20 Myths About Web Design

Dec 29, 2020

Protest movements aren’t designed to last forever. And when they do reach their inevitable conclusion, they tend to follow one of two familiar sequences: In one scenario, a protest triggers the resignation of an opposed leader, the reversal of an unpopular policy, or other concessions (think of the successful recent revolutions in Algeria and Sudan). The alternative is that a protest fails—as a result of government repression, splintering within the movement, or a simple loss of momentum (recall the failed uprising against Nicolás Maduro in Venezuela, the dormant “yellow vest” demonstrations in France, and the crumbling prodemocracy movement in Hong Kong).

In Belarus, things could still go either way. For months, the largest anti-government protest in Belarusian history has sought to oust the country’s longtime leader, Alexander Lukashenko. At least four people have been killed in clashes with government security forces and more than 30,000 people have been arrested. Lukashenko, whose disputed claim to victory in the country’s August 9 election has made him an international pariah, has rejected calls to negotiate or hold fresh elections.

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Protest movements aren’t designed to last forever. And when they do reach their inevitable conclusion, they tend to follow one of two familiar sequences: In one scenario, a protest triggers the resignation of an opposed leader, the reversal of an unpopular policy, or other concessions (think of the successful recent revolutions in Algeria and Sudan). The alternative is that a protest fails—as a result of government repression, splintering within the movement, or a simple loss of momentum (recall the failed uprising against Nicolás Maduro in Venezuela, the dormant “yellow vest” demonstrations in France, and the crumbling prodemocracy movement in Hong Kong).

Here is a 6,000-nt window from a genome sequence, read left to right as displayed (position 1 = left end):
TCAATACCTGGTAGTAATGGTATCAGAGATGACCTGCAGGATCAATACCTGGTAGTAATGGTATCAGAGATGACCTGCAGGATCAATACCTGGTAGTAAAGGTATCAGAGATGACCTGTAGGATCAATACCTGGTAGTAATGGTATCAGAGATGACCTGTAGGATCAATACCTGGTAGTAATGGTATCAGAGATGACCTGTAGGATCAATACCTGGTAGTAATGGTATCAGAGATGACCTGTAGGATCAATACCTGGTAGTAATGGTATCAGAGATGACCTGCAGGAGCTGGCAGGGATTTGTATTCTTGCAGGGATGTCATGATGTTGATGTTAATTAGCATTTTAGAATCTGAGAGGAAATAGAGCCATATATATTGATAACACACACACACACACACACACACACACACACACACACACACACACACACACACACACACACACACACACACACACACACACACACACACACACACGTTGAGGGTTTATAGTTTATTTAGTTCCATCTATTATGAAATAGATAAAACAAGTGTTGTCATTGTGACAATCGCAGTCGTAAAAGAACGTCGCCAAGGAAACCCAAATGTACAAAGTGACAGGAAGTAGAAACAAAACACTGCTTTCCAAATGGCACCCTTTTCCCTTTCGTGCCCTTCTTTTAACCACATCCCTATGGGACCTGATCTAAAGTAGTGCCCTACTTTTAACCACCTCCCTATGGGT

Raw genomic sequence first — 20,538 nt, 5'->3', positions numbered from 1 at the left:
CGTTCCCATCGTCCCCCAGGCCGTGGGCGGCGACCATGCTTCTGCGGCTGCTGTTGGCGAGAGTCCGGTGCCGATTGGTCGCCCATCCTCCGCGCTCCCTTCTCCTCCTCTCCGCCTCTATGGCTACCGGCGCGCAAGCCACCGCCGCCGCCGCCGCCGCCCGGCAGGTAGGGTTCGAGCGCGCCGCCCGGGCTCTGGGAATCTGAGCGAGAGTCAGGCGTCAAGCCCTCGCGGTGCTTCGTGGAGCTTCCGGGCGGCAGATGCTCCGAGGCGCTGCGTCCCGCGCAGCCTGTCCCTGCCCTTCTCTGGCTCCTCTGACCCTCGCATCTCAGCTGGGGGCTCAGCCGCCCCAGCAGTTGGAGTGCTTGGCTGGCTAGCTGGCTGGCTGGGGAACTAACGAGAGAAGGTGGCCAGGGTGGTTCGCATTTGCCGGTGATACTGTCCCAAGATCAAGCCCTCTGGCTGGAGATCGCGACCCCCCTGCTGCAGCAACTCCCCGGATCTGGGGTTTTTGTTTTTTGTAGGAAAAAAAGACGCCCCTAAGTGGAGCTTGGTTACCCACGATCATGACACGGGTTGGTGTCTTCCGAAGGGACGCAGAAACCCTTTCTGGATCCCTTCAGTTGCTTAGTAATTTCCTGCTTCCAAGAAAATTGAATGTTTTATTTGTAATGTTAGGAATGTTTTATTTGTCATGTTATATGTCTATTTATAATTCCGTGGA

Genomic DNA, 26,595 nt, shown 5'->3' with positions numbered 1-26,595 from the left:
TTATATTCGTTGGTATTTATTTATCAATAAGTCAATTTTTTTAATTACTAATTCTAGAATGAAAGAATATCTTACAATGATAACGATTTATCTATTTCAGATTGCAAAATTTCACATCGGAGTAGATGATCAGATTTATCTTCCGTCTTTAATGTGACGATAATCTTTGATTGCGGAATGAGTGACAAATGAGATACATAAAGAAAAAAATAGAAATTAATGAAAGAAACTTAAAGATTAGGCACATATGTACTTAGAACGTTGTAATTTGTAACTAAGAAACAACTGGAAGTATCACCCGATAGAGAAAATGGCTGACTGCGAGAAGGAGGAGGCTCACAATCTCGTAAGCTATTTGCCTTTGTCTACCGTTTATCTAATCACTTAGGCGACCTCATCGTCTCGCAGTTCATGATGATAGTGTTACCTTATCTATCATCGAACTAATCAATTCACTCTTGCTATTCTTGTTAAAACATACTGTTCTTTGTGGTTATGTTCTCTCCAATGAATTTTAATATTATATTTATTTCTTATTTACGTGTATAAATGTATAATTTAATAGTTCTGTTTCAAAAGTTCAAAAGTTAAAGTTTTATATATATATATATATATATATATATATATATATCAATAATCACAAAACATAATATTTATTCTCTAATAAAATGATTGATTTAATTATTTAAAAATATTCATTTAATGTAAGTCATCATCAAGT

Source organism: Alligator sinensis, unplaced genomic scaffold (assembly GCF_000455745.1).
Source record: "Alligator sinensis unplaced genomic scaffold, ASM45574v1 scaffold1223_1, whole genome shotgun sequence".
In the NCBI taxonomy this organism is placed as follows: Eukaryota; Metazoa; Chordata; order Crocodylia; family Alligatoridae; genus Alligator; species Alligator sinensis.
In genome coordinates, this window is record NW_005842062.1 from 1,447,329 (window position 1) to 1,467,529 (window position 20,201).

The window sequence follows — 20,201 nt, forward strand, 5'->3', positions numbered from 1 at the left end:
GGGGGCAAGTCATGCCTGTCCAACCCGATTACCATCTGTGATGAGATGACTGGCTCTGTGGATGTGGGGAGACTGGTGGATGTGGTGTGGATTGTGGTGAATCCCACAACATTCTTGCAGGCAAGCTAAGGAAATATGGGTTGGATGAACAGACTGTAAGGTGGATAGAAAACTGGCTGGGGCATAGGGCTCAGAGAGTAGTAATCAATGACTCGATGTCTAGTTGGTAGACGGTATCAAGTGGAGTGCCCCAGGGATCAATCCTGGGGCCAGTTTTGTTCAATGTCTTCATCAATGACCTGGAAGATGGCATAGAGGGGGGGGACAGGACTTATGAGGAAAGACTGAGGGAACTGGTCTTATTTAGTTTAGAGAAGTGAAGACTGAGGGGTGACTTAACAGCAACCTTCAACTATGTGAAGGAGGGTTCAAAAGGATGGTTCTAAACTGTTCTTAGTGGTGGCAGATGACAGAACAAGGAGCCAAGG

In Belarus, things could still go either way. For months, the largest anti-government protest in Belarusian history has sought to oust the country’s longtime leader, Alexander Lukashenko. At least four people have been killed in clashes with government security forces and more than 30,000 people have been arrested. Lukashenko, whose disputed claim to victory in the country’s August 9 election has made him an international pariah, has rejected calls to negotiate or hold fresh elections.